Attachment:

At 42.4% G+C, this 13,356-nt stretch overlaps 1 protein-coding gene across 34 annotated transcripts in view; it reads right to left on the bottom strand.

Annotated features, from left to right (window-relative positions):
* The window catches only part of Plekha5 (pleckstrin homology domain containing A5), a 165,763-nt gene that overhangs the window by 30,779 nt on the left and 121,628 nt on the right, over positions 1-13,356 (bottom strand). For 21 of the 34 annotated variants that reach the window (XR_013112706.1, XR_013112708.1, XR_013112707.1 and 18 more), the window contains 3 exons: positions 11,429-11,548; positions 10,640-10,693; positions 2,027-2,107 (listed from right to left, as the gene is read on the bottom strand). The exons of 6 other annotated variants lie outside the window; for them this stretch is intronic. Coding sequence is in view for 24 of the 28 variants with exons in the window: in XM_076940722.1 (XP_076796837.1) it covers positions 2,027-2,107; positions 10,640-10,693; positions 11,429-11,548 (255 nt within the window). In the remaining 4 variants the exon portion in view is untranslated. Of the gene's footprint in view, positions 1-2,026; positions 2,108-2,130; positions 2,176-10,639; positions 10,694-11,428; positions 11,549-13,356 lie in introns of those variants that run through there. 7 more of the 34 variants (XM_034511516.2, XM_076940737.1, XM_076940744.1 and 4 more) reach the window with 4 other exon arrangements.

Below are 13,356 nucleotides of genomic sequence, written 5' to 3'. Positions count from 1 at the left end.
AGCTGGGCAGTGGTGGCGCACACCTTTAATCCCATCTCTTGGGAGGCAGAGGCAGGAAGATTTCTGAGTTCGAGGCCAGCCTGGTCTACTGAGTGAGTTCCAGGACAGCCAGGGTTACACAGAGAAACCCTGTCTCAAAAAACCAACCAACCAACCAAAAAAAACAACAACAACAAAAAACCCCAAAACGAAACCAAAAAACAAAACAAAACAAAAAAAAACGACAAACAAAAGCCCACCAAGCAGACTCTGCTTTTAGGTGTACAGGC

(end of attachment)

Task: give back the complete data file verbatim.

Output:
At 42.4% G+C, this 13,356-nt stretch overlaps 1 protein-coding gene across 34 annotated transcripts in view; it reads right to left on the bottom strand.

Annotated features, from left to right (window-relative positions):
* The window catches only part of Plekha5 (pleckstrin homology domain containing A5), a 165,763-nt gene that overhangs the window by 30,779 nt on the left and 121,628 nt on the right, over positions 1-13,356 (bottom strand). For 21 of the 34 annotated variants that reach the window (XR_013112706.1, XR_013112708.1, XR_013112707.1 and 18 more), the window contains 3 exons: positions 11,429-11,548; positions 10,640-10,693; positions 2,027-2,107 (listed from right to left, as the gene is read on the bottom strand). The exons of 6 other annotated variants lie outside the window; for them this stretch is intronic. Coding sequence is in view for 24 of the 28 variants with exons in the window: in XM_076940722.1 (XP_076796837.1) it covers positions 2,027-2,107; positions 10,640-10,693; positions 11,429-11,548 (255 nt within the window). In the remaining 4 variants the exon portion in view is untranslated. Of the gene's footprint in view, positions 1-2,026; positions 2,108-2,130; positions 2,176-10,639; positions 10,694-11,428; positions 11,549-13,356 lie in introns of those variants that run through there. 7 more of the 34 variants (XM_034511516.2, XM_076940737.1, XM_076940744.1 and 4 more) reach the window with 4 other exon arrangements.

Below are 13,356 nucleotides of genomic sequence, written 5' to 3'. Positions count from 1 at the left end.
AGCTGGGCAGTGGTGGCGCACACCTTTAATCCCATCTCTTGGGAGGCAGAGGCAGGAAGATTTCTGAGTTCGAGGCCAGCCTGGTCTACTGAGTGAGTTCCAGGACAGCCAGGGTTACACAGAGAAACCCTGTCTCAAAAAACCAACCAACCAACCAAAAAAAACAACAACAACAAAAAACCCCAAAACGAAACCAAAAAACAAAACAAAACAAAAAAAAACGACAAACAAAAGCCCACCAAGCAGACTCTGCTTTTAGGTGTACAGGC